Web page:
Photo Organization – Tackling Those Pre-Digital Prints and Slides

This photo organization procedure is here to help those of us with what may seem like a insurmountable challenge. You have a lot of old pre-digital photographs you want to organize. Some are in albums, some are in their envelopes from the developer, some are loose, some are slides… and it’s feeling a little overwhelming. Organizing them is a big job but you can do it!

After we followed these steps, my husband and I now have all our photos organized chronologically, digitized, backed up, and the volume reduced by about 80%.

ancora crafts projects photo organizationThis photo shows my collection of printed photos and memorabilia BEFORE I organized them. Note the albums and the other box of photos on the chair in the corner.

Things to have handy: business size envelopes, manila folders, post-it notes, pen and pencil, note paper, time, and focus. Let’s get started!

Photo Organization Step 1: Take all the photos out of their envelopes, albums, boxes, etc., and put them into chronological order.

You don’t have to dig and find the earliest photos first. Just grab an album, envelope, box, or stack and start taking out the photos. If the album is of a certain occasion, say you went to Kauai in February 2012, put all the photos in an envelope with “February 2012 Kauai” written on it.

If there is no specific occasion, can you determine the month and the year (this was around Mom’s 50th birthday, this was around Chris’ high school graduation)? If you can, put it in another envelope with, for example, “March 1987”, on it. If not, can you determine the year? If you can, put it in another envelope with, for example, “1975”, on it. If not, can you determine the decade? If so, put it in another envelope with, for example, “1940’s”, on it. Keep these envelopes in order because you’re going to find more photos that go in these envelopes as you progress through the pile. [You’re going to love those photos with the date printed on the margins.]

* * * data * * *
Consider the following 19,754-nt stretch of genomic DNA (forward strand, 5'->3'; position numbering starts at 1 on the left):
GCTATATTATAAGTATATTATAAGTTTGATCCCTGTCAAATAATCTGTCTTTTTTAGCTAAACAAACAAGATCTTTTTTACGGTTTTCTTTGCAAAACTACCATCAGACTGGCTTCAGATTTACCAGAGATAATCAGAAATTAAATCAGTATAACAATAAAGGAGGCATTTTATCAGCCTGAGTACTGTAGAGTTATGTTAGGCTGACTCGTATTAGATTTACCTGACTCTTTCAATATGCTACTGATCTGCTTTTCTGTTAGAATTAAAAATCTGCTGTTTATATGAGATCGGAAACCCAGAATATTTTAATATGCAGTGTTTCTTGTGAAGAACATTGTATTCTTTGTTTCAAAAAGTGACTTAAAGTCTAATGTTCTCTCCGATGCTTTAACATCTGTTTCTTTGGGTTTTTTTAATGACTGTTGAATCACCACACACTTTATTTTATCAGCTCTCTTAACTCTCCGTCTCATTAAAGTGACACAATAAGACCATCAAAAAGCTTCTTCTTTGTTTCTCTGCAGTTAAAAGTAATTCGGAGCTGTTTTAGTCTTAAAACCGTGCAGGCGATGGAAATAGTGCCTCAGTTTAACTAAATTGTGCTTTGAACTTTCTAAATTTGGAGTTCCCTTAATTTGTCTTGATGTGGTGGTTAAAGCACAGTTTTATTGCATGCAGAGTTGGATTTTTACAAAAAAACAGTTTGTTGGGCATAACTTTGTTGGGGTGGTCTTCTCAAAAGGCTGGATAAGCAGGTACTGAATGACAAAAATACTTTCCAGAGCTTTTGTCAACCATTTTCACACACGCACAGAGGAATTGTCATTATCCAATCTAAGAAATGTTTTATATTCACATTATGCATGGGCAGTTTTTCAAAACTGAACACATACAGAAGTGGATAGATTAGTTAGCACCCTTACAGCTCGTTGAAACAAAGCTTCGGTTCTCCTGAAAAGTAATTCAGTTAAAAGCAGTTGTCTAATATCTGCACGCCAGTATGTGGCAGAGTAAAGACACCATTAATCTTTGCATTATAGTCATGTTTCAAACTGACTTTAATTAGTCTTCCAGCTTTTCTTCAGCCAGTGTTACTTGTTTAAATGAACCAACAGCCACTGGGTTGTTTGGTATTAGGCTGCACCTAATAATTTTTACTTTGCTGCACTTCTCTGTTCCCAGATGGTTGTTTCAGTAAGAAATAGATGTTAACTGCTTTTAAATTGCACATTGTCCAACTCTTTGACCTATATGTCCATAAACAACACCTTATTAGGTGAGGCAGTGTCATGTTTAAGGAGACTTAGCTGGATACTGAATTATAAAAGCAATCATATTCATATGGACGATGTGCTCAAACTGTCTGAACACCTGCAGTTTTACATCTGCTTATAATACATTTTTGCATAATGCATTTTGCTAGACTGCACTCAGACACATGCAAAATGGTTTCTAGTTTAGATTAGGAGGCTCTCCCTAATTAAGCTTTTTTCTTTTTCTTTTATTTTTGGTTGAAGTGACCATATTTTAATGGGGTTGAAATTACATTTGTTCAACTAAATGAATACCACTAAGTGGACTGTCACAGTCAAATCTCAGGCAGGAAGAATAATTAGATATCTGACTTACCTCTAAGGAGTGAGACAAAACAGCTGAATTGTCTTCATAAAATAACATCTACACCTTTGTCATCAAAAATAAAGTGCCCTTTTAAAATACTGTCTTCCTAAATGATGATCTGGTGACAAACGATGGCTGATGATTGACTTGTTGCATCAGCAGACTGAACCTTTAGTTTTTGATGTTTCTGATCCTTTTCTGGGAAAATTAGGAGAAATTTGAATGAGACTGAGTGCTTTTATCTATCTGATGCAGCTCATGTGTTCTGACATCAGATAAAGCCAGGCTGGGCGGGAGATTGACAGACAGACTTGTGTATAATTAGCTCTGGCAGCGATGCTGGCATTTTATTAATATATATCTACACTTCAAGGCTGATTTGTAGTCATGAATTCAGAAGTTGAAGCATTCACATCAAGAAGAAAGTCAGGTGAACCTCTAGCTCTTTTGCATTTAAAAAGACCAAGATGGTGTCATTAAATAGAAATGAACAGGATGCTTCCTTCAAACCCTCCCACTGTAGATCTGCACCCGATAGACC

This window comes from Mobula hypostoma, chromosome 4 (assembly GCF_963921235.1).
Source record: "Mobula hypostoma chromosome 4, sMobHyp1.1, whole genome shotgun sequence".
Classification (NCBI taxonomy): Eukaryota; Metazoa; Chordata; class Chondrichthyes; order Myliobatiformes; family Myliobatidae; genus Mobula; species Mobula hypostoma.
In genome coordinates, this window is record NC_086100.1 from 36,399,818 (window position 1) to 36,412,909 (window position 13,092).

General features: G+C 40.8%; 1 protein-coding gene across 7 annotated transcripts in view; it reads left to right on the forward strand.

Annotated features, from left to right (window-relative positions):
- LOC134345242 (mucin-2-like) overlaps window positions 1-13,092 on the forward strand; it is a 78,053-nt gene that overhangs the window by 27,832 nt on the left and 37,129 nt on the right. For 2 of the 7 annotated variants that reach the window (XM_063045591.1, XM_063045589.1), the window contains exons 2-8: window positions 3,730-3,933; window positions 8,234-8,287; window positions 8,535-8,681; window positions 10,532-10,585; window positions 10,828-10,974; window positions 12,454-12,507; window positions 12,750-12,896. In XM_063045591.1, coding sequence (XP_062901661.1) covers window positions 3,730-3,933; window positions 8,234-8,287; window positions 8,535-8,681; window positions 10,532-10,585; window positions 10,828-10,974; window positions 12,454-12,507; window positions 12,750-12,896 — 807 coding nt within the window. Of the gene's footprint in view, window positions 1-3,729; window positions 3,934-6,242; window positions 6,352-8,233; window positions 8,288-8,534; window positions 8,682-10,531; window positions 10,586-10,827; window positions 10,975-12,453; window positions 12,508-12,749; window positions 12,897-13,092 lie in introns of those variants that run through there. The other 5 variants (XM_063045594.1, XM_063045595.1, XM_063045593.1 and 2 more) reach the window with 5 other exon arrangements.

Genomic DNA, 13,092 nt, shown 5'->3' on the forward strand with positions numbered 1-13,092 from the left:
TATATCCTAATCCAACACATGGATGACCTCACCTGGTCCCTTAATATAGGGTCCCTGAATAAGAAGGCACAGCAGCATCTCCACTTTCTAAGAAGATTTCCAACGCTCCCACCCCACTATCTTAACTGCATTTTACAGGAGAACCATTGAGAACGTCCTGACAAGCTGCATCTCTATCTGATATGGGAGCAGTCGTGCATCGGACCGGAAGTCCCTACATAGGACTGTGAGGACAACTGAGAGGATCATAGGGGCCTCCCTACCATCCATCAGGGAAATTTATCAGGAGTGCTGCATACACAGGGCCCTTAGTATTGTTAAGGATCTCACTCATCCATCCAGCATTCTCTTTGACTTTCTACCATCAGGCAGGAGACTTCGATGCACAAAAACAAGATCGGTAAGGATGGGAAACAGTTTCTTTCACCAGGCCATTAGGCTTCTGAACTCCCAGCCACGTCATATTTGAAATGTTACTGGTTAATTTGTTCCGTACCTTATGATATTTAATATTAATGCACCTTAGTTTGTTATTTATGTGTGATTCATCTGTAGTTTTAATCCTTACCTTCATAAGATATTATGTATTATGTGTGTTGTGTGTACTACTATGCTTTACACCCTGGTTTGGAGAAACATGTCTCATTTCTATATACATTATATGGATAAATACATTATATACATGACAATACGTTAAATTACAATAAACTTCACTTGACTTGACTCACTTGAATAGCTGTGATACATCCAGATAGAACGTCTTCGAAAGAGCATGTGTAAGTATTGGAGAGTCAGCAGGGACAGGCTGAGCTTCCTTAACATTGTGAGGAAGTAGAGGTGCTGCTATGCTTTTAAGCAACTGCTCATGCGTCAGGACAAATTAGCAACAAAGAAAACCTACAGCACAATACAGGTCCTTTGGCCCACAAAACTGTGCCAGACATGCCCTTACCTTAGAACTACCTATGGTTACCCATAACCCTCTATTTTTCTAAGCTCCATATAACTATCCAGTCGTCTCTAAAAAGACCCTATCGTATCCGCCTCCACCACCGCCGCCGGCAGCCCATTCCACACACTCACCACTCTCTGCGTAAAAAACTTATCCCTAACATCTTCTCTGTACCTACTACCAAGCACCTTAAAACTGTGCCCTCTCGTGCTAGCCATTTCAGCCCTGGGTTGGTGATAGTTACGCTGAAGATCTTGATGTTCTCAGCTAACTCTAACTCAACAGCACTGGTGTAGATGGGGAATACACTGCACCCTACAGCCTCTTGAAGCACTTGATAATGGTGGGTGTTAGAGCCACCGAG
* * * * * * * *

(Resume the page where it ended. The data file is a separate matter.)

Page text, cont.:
As you go through the photos, if there are any blurry photos, duplicates, shots of the back of someone’s head, or just subjects that are not important (e.g., poorly photographed scenery) THROW THEM OUT! No big deal, who cares! And it’s less to deal with later.

The idea here is that EVERY photo gets put in an envelope or tossed out as part of this first step.

You’re going to find all sizes of photos. Most everything will fit into an open business envelope, but there are going to be some 8 x 10’s or maybe some even larger, so put those in the manila folders and label the folders same as the business envelopes and keep them together.

photo organization - timelineAs you create the envelopes, it will help to make a sort of timeline of events for the family. As this timeline develops, it will make it easier to date the photos. Making a chronological list of dates for birthdays, graduations, weddings, travels, funerals, new houses, etc. will help.

 

Note 1: This excludes photo albums over 60 years old or where there are written notations in the album that identifies the people, places, and things in the photos – but only if these photo albums have any meaning to you. This also excludes scrapbooks with more than photos. I’ll describe more about what to do with notated albums and scrapbooks in Step 3.